Now’s the perfect time to invest in Irish whiskey, whether for profit or for personal enjoyment

Now’s the perfect time to invest in Irish whiskey, whether for profit or for personal enjoyment


In between rambling on about an Al Qaeda-funded Russian conspiracy against him, attacking his rivals and their bus with a metal dolly, and blackmaili­ng the Ultimate Fighting Championsh­ip for equity, “The Notorious” Conor McGregor found time to launch his own brand of Irish whiskey, Proper No. Twelve.

In an era when Scotch whisky is highly valued and revered (thanks to intensive support from these brands’ deep-pocketed parent companies), most people don’t know much about Irish whiskey. Some know Jameson, from when they order an Irish Coffee, maybe Bushmills? A very outspoken character whose fights gross eight- and nine-figure profits, McGregor took notice of what has been called the ‘great Irish whiskey renaissanc­e’ and moved quickly to do a David Beckham – inject his immense star power into his own blended whiskey. Coincident­ally, the aforementi­oned English footballer-turned-fashion-icon launched his own whiskey too in 2014, which was assailed to no end.

If you’re confused why we’re jumping between the spellings “whiskey” and “whisky”, countries like Scotland, Japan and Taiwan spell whisky with no ‘e’, while countries like Ireland and the United States do, with the exception of a few brands like Maker’s Mark and Old Forester.

Strength in numbers

Today, Irish whiskey is the fastest growing premium spirits category in the world. CNBC noted earlier this year that the volume of Irish whiskey sold in the U.S. grew 61 per cent over the past five years, and grew 9.4 per cent from 2017 to 2018 alone, which equates to approximat­ely US$1 billion in annual revenue.

Increasing­ly popular across Europe too, Irish whiskey’s next fastest growing market is South Africa, which consumed around £17.6 million in whiskey from Ireland in 2018, an increase of 27.8% from 2017. The year before, the Irish Whiskey Associatio­n reported that total global sales spiked from 2016 to 2017 by 10.6% and the associatio­n predicts that it will exceed its 2020 growth target of 144 million bottles.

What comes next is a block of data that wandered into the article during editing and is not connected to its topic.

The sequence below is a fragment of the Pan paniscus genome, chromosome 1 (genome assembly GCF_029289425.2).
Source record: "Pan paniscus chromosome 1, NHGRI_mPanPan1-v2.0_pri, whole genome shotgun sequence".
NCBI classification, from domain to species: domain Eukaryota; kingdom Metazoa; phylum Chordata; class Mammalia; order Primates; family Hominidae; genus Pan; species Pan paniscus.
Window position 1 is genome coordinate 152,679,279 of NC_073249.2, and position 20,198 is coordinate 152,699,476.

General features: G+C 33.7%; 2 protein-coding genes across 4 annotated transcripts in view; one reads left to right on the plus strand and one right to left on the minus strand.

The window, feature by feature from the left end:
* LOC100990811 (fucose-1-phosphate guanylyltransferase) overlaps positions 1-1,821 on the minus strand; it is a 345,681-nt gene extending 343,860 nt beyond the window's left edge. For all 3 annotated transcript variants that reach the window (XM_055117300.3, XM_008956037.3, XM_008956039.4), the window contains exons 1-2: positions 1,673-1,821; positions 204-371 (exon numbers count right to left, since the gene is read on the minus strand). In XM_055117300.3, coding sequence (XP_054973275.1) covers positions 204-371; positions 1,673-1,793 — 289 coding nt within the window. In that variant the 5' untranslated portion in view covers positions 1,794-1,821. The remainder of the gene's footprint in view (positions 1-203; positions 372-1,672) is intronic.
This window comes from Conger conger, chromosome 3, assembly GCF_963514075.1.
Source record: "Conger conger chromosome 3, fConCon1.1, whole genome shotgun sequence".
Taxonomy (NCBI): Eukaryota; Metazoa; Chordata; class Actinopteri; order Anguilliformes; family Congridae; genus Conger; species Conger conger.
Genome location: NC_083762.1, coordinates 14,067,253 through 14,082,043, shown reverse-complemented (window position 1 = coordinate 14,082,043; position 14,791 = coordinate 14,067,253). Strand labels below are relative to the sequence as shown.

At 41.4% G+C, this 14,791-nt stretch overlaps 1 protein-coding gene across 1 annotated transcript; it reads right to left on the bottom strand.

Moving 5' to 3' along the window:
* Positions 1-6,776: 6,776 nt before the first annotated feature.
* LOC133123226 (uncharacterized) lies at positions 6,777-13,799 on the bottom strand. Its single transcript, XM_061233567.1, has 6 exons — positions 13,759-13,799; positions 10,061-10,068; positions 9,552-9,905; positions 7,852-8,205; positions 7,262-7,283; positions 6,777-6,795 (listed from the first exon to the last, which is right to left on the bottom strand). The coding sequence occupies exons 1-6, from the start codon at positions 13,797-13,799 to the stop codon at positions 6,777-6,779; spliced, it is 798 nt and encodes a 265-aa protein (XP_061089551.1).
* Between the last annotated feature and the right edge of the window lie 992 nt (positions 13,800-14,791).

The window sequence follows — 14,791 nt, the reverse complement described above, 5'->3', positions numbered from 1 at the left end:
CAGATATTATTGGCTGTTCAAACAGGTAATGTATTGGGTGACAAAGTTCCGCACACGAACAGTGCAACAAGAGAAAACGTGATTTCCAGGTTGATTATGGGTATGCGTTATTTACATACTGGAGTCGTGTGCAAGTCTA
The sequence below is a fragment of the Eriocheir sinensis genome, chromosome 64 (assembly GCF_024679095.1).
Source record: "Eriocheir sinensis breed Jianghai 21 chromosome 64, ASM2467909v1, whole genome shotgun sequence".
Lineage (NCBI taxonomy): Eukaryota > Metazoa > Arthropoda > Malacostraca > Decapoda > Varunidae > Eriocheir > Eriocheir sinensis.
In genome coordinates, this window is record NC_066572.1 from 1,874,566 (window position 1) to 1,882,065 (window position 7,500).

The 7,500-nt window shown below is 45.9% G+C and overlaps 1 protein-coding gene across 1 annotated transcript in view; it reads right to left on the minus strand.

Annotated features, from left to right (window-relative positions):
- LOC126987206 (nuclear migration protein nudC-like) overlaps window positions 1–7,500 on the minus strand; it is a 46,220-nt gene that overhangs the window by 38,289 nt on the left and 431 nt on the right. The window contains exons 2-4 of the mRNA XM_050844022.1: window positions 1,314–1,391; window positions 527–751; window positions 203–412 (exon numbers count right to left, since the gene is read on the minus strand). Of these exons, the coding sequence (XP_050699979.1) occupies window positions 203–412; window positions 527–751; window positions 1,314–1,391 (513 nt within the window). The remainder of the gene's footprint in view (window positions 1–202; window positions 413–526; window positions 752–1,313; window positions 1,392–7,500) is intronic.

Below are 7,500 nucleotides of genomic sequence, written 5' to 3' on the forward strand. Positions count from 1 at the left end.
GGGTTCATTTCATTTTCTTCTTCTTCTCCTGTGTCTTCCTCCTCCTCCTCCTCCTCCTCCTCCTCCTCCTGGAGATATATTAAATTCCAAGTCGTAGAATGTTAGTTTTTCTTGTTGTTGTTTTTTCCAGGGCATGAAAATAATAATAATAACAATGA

How did Irish whiskey find this amazing mojo? Connoisseu­rs and market watchers credit the creative and intrepid spirits of Irish distillers: While letting age statements take a back seat and dispelling the idea that older is better, Irish distillers are also creating new blends, sometimes even out of old stock from disused distilleri­es. Famous rule-flouters, the Irish are even ageing some of their products in Guinness barrels. Jameson has been ageing its whiskey in double-charred barrels, while Teeling has a whiskey that is aged in five different types of wine casks. Walsh Whiskey too revealed in 2018 that it had created the world’s first organic pot still whiskey.

The scramble for seats

Jameson is the current market leader, which is backed by French titan Pernod Ricard. Since 2012, Pernod Ricard has

doubled the production capacity of Jameson’s flagship Midleton distillery. After Diageo, the world’s largest distiller and largest whisky producer, sold Bushmills to Jose Cuervo in 2014, Jose Cuervo announced that it planned to double the production capacity of Bushmills. Best known for buying over numerous Scottish whisky distilleri­es to create blended Johnnie Walker whisky and for elevating the global perception of Scotch through generous marketing injections, Diageo, in a split hand-like move, decided to re-enter the booming Irish whiskey market in 2017 by releasing a new Irish whiskey, Roe & Co.

From the conservati­ves

Bushmills claims to be the oldest of this fraternity, tracing its origins to 1276 when Irish monks stumbled upon whisky while making perfumes. In his bid to marry a new wife and break away from the Catholic Church, Henry VIII dissolved the monasterie­s of England, Ireland and Wales. Naturally, these disrobed monks took their talents to the free market.

To the ire of the Scottish, the Irish were the biggest producers of whiskey in the world, up till the late 19th century. Unfortunat­ely, prohibitio­n in the U.S., coupled with Ireland’s fight for independen­ce that cut Ireland from British trade routes, brought the industry to its knees.

“Irish whiskey had unperforme­d for over 50 years following the implosion of all the distilleri­es in the 1940s and we fell from over 60% world whiskey sales to just 1%. In Dublin city alone, which was home to 37 separate distilleri­es, all of them closed. What followed was a monopoly in Ireland with one distillery producing all of the whiskey and this monopoly stifled innovation and competitio­n,” elucidates Stephen Teeling, the co-founder of Teeling Whiskey, whose family has been instrument­al in this spirited revival. “The reason Irish whiskey has been the fastest growing brown spirit in the world for the last 10 years is based around innovation, competitio­n and a renewed focus on quality by Irish whiskey producers.